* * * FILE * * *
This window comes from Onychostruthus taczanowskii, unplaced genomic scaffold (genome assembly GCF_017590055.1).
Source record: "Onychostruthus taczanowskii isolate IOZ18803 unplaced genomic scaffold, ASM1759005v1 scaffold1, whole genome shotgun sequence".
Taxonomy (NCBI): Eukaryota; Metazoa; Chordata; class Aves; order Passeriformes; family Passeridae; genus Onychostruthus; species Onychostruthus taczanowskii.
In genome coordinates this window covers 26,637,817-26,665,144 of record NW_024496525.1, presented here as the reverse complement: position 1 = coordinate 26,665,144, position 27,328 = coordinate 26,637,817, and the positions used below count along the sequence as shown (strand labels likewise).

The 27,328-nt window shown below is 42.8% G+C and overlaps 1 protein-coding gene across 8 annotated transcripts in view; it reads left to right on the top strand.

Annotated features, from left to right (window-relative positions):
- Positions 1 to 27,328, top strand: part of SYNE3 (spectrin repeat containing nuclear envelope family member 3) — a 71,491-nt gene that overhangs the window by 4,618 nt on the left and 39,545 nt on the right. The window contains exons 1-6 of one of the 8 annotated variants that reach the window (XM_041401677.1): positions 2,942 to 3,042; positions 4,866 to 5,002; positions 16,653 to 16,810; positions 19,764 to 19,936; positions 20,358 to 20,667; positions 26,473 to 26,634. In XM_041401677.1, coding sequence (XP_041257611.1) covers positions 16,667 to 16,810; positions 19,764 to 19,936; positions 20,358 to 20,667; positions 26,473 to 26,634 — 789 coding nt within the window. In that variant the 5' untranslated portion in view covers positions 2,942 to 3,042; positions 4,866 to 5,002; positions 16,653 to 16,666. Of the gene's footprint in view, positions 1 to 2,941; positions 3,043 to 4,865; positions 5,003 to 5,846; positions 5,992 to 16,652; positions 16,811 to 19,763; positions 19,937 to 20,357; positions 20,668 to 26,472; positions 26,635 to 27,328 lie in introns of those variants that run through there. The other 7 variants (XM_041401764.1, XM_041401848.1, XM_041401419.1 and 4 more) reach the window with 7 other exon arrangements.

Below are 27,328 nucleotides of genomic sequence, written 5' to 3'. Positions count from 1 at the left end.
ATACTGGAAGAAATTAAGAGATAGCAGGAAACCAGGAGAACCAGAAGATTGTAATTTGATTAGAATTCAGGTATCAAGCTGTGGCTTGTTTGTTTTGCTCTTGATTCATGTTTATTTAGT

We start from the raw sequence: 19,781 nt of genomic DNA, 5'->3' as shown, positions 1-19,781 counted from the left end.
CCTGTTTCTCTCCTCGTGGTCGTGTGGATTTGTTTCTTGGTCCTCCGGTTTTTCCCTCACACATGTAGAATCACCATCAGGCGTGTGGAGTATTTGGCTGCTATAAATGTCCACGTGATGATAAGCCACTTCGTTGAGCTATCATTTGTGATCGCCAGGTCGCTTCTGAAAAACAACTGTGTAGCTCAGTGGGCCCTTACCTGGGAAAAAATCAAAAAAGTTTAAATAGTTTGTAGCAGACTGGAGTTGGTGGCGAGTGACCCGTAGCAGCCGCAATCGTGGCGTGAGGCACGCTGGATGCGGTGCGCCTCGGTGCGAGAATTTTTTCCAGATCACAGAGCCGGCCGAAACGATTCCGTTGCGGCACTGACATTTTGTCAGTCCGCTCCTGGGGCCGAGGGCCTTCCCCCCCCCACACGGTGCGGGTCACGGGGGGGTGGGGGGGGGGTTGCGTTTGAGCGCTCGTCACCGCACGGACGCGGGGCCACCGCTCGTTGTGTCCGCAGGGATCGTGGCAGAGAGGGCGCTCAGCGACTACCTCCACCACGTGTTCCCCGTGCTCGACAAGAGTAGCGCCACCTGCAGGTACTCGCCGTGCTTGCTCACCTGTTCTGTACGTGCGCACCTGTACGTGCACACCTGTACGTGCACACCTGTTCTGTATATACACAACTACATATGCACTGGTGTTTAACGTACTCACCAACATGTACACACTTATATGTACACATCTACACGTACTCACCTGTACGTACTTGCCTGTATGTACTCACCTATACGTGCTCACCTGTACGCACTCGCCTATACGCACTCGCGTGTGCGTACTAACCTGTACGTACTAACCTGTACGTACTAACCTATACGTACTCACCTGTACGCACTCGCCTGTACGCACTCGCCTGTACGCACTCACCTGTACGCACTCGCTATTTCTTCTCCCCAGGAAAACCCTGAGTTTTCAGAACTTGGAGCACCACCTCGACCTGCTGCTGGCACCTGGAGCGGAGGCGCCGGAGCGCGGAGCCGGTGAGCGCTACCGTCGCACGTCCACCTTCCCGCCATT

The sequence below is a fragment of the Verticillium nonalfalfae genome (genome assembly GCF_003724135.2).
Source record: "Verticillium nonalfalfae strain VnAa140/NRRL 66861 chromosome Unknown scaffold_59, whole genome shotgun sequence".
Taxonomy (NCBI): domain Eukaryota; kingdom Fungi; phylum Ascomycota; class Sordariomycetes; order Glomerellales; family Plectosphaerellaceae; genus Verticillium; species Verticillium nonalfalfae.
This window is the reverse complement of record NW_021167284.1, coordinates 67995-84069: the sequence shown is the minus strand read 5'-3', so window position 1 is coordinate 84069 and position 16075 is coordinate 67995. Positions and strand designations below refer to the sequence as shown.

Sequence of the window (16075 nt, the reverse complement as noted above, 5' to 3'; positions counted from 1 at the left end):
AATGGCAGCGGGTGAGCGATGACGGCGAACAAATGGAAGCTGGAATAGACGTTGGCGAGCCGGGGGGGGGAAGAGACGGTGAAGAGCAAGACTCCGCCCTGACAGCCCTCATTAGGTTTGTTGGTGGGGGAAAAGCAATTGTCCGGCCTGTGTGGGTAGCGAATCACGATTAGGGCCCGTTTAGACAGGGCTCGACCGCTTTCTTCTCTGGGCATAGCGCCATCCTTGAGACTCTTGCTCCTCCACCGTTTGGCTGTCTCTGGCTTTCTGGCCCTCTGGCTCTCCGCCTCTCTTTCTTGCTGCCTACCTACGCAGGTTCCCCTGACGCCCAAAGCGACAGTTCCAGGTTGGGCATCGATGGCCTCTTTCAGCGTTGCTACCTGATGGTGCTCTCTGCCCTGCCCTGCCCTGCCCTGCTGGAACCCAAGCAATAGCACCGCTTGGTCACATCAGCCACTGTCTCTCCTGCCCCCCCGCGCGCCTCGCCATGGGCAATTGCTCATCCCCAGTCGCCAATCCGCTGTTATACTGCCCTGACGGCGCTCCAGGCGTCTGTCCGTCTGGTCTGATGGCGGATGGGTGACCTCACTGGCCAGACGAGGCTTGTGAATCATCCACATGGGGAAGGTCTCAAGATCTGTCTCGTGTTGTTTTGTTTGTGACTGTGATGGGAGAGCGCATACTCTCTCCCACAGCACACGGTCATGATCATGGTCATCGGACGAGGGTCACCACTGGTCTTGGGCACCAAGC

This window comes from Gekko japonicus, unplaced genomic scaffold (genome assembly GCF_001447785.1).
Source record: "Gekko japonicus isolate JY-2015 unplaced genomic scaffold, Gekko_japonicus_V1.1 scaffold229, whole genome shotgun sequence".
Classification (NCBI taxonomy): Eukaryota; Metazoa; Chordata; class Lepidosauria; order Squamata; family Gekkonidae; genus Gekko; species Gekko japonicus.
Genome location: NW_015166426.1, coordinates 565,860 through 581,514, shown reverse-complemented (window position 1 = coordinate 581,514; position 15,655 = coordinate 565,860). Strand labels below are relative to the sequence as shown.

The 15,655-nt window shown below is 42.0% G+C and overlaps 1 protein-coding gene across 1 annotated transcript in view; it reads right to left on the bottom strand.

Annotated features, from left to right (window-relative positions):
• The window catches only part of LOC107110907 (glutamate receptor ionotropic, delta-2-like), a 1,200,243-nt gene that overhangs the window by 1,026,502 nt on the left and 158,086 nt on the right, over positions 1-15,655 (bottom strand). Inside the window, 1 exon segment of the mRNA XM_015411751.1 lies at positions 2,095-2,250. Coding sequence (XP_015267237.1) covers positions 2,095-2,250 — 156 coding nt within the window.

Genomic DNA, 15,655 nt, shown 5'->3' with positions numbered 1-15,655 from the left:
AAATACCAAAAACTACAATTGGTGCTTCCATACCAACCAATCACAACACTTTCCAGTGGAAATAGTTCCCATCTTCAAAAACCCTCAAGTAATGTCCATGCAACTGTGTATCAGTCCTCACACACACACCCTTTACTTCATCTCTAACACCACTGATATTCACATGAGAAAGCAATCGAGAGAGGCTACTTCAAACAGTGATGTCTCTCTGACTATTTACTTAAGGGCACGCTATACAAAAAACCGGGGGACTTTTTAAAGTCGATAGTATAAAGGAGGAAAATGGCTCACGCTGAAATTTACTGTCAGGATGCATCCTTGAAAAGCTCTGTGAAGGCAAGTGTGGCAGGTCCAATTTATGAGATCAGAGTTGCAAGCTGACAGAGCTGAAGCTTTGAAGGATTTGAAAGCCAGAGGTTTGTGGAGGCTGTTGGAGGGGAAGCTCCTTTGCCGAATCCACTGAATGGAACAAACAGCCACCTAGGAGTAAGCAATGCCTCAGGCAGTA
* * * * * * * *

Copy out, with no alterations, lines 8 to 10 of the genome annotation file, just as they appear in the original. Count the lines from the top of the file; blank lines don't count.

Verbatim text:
Below are 27,328 nucleotides of genomic sequence, written 5' to 3'. Positions count from 1 at the left end.
ATACTGGAAGAAATTAAGAGATAGCAGGAAACCAGGAGAACCAGAAGATTGTAATTTGATTAGAATTCAGGTATCAAGCTGTGGCTTGTTTGTTTTGCTCTTGATTCATGTTTATTTAGT

We start from the raw sequence: 19,781 nt of genomic DNA, 5'->3' as shown, positions 1-19,781 counted from the left end.